Pressure on price and market share for Nutrinova, a leading supplier of non-nutritive sweetener acesulfame-K, is set to rise as a key patent for the sweetener will soon reach its deadline, reports Lindsey Partos.
In the EU, acesulfame potassium - also known as the additive E950 - gained approval in 1983 and the additive currently has approval in about 90 countries worldwide, including the US, since 1988.
Nutrinova claims that its sweetener, roughly 200 times sweeter than sugar, is used in over 4000 food and beverage products worldwide.
Rising questions from manufacturers, undoubtedly stemming from observations of non-Nutrinova supplied Acesulfame K on the market, drove the German firm to "set the record straight" this week on its intellectual property portfolio.
And, particularly, in light of the expiration of an important patent for the production of Acesulfame K starting in March 2005.
"For North America, it is important to note that the process patent, which expires in various countries starting in March 2005, will be valid in Canada until September 2007.
For products sold or manufactured in Canada. Nutrinova also holds two patents on the key intermediate of the manufacturing process of Acesulfame K, which are valid in the USA until 2008 and 2009 respectively," said the inventors of the sweetener, used in a broad range of food and drink applications.
Altogether, more than 30 patent families confirm Nutrinova as the innovative supplier for Acesulfame K, they add.
For some years now, and through a flurry of court cases, Nutrinova has defended the patent for its high intensity sweetener. But the issue of the impending expiry of the patent still looms over future business, confirmed by recent financial results.
Last year the firm clocked up a 10 per cent drop in net sales for the food ingredients business to €38 million, mainly due to a decline in prices - by 16 per cent - which was only partially offset by a 6 per cent increase in volumes.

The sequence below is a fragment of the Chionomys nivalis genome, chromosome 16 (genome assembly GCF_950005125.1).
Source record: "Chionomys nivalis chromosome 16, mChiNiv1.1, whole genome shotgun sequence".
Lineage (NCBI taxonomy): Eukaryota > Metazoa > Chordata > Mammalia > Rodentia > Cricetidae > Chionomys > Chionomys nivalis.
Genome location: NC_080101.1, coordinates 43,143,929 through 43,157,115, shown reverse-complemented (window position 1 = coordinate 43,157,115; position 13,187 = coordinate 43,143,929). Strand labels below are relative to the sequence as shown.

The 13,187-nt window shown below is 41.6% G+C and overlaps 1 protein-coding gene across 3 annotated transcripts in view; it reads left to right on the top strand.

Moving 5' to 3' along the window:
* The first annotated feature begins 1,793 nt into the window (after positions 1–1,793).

Celanese, the owner of Nutrinova, said that pricing for Nutrinova's successful sweetener brand Sunett declined on "lower unit selling prices" associated with higher volumes to major customers and notably, increased competition in the market, particularly from Asia.
Tentative moves to sell the Nutrinova business early last year have since been ditched by German chemical group Celanese.
Speaking to FoodNavigator.com today, a spokesperson for the group confirmed said: "There are currently no intentions to sell Nutrinova. It is considered one of our cash contribution businesses."
Intensity sweeteners are currently enjoying strong growth on the back of rising health concerns. According to market analysts Freedonia, the market is growing at around 8.3 per cent year on year until 2008, with sales rising from a small base of $81m in 1998 to $189m in 2008.
By itself, acesulfame-K has a bitter, metallic aftertaste, but it is synergistic with a number of other sweeteners, including aspartame.
Graham Hall, president and COO of Nutrinova told FoodNavigator.com last year that the company has been particularly successful in selling the blended sweetener formula.
A heat stable additive, making it suitable for cooking and baking, the sweetener is composed of carbon, nitrogen, oxygen, hydrogen, sulphur and potassium atoms. The Joint Expert Committee on Food Additives (JECFA), the scientific advisory body to the World Health Organisation, has established an ADI of 15 mg/kg of body weight.